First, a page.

(i) the bank holding company's financial condition, including its 
capital;
    (ii) the bank holding company's structure;
    (iii) amount and risk characteristics of the bank holding company's 
on- and off-balance sheet exposures, including exposures within the 
bank holding company's trading portfolio, other trading-related 
exposures (such as counterparty-credit risk exposures) or other items 
sensitive to changes in market factors, including, as appropriate, 
information about the sensitivity of positions in the trading portfolio 
to changes in market rates and prices;
    (iv) the bank holding company's relevant policies and procedures, 
including risk management policies and procedures;
    (v) the bank holding company's liquidity profile and management; 
and
    (vi) any other relevant qualitative or quantitative information 
requested by the appropriate Reserve Bank or the Board to facilitate 
review of the bank holding company's capital plan under this section.
    (e) Review of capital plans by the Federal Reserve.
    (1) Considerations and inputs.
    (i) The appropriate Reserve Bank, after consultation with the 
Board, will consider the following factors in reviewing a bank holding 
company's capital plan:
    (A) The reasonableness of the bank holding company's assumptions 
and analysis underlying the capital plan and its methodologies for 
reviewing the effectiveness of its capital adequacy processes;
    (B) The comprehensiveness of the capital plan, including the 
company's capital policy; and
    (C) The bank holding company's ability to maintain capital above 
each minimum regulatory capital ratio, and until January 1, 2016, a 
tier 1 common ratio of 5 percent, on a pro forma basis under expected 
and stressful conditions throughout the planning horizon.
    (ii) The appropriate Reserve Bank, after consultation with the 
Board, will also consider the following information in reviewing a bank 
holding company's capital plan:
    (A) Relevant supervisory information about the bank holding company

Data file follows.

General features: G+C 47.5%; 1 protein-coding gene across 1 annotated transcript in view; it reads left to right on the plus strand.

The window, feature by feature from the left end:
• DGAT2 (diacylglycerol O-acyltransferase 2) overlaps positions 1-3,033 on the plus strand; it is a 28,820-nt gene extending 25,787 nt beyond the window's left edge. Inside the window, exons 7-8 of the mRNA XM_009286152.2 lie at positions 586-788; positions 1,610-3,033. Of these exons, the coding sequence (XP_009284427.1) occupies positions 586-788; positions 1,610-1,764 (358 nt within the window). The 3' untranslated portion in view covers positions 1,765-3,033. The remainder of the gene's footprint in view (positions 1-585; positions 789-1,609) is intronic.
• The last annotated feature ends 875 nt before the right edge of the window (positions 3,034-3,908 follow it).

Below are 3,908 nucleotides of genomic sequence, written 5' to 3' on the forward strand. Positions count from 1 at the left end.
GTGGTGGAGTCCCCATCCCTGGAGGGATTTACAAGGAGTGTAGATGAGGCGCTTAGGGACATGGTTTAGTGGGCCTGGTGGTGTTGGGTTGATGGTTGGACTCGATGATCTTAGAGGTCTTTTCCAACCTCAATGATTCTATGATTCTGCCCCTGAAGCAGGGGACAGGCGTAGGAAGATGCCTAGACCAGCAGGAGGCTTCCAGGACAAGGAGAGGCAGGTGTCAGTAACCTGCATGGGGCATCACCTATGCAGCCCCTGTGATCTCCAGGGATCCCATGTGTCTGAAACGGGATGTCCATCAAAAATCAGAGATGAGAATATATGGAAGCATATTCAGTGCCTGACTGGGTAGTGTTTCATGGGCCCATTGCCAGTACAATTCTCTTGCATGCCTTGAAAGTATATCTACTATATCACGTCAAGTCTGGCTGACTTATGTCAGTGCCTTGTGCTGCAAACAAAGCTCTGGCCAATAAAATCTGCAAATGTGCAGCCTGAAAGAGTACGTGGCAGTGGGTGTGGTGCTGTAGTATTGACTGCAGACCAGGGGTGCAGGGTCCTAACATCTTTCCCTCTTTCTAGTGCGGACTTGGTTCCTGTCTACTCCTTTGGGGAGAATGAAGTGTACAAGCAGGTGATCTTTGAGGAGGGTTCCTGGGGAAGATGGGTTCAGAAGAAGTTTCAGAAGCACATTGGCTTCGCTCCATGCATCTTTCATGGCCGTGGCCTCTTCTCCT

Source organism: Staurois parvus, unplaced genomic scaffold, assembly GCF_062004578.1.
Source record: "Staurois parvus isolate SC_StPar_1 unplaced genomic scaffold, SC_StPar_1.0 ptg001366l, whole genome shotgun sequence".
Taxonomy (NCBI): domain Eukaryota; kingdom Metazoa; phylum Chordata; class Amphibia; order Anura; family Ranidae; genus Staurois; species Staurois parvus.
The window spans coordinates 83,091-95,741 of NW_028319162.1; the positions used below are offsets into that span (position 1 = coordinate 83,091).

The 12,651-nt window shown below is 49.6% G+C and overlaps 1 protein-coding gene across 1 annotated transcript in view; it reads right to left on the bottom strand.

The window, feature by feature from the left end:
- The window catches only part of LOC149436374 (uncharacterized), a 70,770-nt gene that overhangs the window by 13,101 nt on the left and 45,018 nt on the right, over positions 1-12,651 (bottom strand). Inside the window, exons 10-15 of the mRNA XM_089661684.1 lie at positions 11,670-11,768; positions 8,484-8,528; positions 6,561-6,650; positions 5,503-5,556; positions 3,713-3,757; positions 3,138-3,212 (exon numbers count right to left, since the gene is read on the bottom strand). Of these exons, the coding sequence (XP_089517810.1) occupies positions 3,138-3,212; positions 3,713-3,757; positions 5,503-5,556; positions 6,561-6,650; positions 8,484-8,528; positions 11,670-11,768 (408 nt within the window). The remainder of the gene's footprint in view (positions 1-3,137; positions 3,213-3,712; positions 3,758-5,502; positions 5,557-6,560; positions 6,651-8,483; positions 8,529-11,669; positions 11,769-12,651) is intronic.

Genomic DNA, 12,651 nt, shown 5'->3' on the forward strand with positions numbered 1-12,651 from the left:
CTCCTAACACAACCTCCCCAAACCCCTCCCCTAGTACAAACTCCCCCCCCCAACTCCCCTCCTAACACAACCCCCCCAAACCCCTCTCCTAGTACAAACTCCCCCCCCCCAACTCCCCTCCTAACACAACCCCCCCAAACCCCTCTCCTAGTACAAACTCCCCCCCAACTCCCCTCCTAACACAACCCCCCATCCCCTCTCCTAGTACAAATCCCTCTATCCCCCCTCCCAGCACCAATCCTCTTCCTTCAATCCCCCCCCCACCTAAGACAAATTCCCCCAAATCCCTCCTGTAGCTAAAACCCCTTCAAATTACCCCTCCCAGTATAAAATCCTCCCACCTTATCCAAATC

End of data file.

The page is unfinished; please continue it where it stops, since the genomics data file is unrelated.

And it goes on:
and its subsidiaries;
    (B) The bank holding company's regulatory and financial reports, as 
well as supporting data that would allow for an analysis of a bank 
holding company's loss, revenue, and reserve projections;
    (C) As applicable, the Federal Reserve's own pro forma estimates of 
the firm's potential losses, revenues, reserves, and resulting capital 
adequacy under stressful conditions, as well as the results of any 
stress tests conducted by the bank holding company or the Federal 
Reserve; and
    (D) Other information requested or required by the appropriate 
Reserve Bank or the Board, as well as any other information relevant, 
or related, to the bank holding company's capital adequacy.
    (2) Federal Reserve action on a capital plan.
    (i) By March 15 of the calendar year in which a capital plan was 
submitted, the appropriate Reserve Bank, after consultation with the 
Board, will object, in whole or in part, to the capital plan or provide 
the bank holding company with a notice of non-objection to the capital 
plan.
    (ii) The appropriate Reserve Bank, after consultation with the 
Board, may object to a capital plan if it determines that:
    (A) The bank holding company has material unresolved supervisory 
issues, including but not limited to issues associated with its capital 
adequacy processes;
    (B) The assumptions and analysis underlying the bank holding 
company's capital plan, or the bank holding company's methodologies for 
reviewing the effectiveness of its capital adequacy processes, are not 
reasonable or appropriate;
    (C) The bank holding company has not demonstrated an ability to